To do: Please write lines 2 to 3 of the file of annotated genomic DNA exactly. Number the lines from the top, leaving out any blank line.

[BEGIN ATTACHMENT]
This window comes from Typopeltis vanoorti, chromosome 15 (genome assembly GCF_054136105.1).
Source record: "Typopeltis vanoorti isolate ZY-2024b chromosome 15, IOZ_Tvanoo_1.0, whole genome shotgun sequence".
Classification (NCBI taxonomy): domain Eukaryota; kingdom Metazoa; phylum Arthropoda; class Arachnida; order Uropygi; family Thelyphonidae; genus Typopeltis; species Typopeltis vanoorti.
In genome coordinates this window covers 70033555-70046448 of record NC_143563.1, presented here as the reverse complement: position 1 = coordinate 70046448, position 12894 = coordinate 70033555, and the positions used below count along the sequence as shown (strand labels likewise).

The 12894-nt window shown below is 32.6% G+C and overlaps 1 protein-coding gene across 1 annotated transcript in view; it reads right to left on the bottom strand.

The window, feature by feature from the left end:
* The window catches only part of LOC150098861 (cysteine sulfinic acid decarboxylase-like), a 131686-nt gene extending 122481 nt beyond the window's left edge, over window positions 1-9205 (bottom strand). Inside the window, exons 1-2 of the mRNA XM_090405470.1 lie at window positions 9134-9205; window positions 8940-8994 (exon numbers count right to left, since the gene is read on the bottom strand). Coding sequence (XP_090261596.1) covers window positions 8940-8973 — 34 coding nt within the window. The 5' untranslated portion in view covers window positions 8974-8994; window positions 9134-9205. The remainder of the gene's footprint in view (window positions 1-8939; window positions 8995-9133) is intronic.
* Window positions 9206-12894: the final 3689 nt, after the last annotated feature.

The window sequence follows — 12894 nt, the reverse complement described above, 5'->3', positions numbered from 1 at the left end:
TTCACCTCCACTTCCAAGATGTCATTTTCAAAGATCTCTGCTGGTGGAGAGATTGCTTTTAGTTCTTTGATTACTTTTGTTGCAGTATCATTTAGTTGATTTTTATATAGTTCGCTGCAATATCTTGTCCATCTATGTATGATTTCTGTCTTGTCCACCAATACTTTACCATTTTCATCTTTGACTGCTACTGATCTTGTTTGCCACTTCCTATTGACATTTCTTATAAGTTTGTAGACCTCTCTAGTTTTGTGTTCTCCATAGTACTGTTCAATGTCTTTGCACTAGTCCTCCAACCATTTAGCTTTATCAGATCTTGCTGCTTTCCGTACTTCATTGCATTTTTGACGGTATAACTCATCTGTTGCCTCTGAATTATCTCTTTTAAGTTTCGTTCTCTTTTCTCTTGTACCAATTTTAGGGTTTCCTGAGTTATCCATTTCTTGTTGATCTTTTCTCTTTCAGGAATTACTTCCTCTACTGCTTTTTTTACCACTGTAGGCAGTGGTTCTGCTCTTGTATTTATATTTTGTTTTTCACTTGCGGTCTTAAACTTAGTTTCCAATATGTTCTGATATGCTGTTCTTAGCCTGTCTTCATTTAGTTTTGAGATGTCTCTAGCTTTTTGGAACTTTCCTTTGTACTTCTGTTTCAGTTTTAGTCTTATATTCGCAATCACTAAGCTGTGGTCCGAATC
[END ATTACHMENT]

Source record: "Typopeltis vanoorti isolate ZY-2024b chromosome 15, IOZ_Tvanoo_1.0, whole genome shotgun sequence".
Classification (NCBI taxonomy): domain Eukaryota; kingdom Metazoa; phylum Arthropoda; class Arachnida; order Uropygi; family Thelyphonidae; genus Typopeltis; species Typopeltis vanoorti.